Dental program. We looked at several years of data from the Santa Cruz Community Assessment
Project (CAP); the Central California Alliance for Health procured Healthy Kids data for us; and the
Office of Statewide Health Planning and Development provided the data on emergency department
visits for dental conditions. We retrieved population-based data from the 2014 California Health
Interview Survey (CHIS)—the largest state health survey in the U.S.—to examine dental service
utilization among the overall Santa Cruz and Monterey populations. We also pulled applicable
findings from recent dental studies we conducted with relevance to the current assessment.

Interviews

Nineteen key informants were interviewed as part of the assessment process. (Additional individuals
contributed to interviews for specific information.) The key informants included local and state opinion
leaders, policy makers, dental experts, providers, community-based organization representatives,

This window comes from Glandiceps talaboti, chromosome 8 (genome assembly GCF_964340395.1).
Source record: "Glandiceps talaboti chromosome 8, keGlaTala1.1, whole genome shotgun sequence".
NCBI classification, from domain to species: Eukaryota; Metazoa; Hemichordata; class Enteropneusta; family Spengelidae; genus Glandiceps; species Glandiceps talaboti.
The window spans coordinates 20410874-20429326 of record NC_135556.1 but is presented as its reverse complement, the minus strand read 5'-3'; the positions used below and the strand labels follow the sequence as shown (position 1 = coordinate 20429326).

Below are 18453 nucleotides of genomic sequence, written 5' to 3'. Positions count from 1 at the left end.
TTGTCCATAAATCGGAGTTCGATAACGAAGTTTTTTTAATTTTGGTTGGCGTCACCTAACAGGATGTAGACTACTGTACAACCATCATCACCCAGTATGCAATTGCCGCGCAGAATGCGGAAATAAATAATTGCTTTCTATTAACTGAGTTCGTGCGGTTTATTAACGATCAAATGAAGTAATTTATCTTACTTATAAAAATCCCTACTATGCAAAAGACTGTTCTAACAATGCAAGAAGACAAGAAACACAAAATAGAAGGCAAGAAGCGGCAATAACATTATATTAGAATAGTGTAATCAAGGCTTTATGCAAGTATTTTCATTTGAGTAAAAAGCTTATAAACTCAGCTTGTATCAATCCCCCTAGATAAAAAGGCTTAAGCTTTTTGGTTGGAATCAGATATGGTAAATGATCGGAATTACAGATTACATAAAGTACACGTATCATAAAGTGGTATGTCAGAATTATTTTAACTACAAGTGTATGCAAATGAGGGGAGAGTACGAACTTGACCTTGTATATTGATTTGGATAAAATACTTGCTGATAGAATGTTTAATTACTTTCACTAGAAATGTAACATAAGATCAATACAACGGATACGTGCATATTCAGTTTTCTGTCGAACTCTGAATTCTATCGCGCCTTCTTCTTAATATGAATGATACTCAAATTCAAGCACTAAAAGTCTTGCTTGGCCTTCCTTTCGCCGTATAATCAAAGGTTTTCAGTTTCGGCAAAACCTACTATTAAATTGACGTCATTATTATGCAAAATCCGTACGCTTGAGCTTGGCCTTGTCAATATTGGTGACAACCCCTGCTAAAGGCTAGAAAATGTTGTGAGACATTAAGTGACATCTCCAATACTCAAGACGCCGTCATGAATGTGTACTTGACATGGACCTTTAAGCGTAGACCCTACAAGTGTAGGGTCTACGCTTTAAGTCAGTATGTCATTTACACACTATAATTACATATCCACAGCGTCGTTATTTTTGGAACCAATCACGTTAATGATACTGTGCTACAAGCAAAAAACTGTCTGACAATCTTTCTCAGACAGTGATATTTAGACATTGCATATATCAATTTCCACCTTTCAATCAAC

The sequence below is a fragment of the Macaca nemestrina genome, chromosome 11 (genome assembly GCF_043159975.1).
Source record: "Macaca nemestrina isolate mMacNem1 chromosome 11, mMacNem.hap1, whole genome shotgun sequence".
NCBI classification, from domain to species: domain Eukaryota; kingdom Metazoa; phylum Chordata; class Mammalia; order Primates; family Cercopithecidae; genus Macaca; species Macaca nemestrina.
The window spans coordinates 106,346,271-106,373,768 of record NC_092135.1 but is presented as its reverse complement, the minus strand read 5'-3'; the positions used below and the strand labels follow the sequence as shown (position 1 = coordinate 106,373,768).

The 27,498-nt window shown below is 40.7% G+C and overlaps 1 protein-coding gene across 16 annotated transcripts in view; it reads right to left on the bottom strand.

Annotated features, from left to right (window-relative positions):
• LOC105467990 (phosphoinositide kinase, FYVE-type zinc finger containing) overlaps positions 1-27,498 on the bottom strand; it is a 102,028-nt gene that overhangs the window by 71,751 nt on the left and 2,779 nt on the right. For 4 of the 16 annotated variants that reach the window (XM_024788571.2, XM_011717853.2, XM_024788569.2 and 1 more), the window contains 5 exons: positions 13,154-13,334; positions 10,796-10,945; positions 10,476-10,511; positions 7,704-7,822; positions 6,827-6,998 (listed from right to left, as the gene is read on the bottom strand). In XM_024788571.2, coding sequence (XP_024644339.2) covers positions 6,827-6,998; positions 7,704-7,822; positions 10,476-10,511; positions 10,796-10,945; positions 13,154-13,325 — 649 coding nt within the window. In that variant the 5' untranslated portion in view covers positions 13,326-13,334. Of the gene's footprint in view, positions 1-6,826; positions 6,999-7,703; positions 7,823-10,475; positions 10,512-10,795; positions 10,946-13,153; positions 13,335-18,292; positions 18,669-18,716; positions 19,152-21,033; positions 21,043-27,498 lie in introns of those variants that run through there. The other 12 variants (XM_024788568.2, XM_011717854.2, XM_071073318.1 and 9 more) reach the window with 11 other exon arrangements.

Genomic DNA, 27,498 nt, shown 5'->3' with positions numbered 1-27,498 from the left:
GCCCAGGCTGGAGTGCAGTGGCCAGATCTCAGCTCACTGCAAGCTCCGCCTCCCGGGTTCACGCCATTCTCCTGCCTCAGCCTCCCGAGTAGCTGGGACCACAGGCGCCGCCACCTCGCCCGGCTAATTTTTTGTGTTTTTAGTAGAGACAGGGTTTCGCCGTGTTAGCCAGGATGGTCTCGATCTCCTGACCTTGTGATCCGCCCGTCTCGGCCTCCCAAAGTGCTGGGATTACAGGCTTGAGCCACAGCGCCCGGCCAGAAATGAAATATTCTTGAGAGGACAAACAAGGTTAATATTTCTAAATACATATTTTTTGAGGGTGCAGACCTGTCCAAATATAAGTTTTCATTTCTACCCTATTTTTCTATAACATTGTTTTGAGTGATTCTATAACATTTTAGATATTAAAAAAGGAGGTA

funders and advocates. Their views and knowledge reflected a wide range of experience and served
as a key asset to the study. In addition to extensive interviews with safety net provider staff, a number
of follow-up emails helped us learn more about clinic services, capacity, and perspectives on need.
(Attachment 1 contains a list of these individuals.)

We also conducted brief telephone interviews with the Western dental and private dental offices in
Santa Cruz County that were reported to be accepting new Denti-Cal patients at the time of this
study to confirm their participation and inquire about capacity and patient age restrictions.

Surveys

We developed a survey for private dentists that the Monterey Bay Dental Society (MBDS) made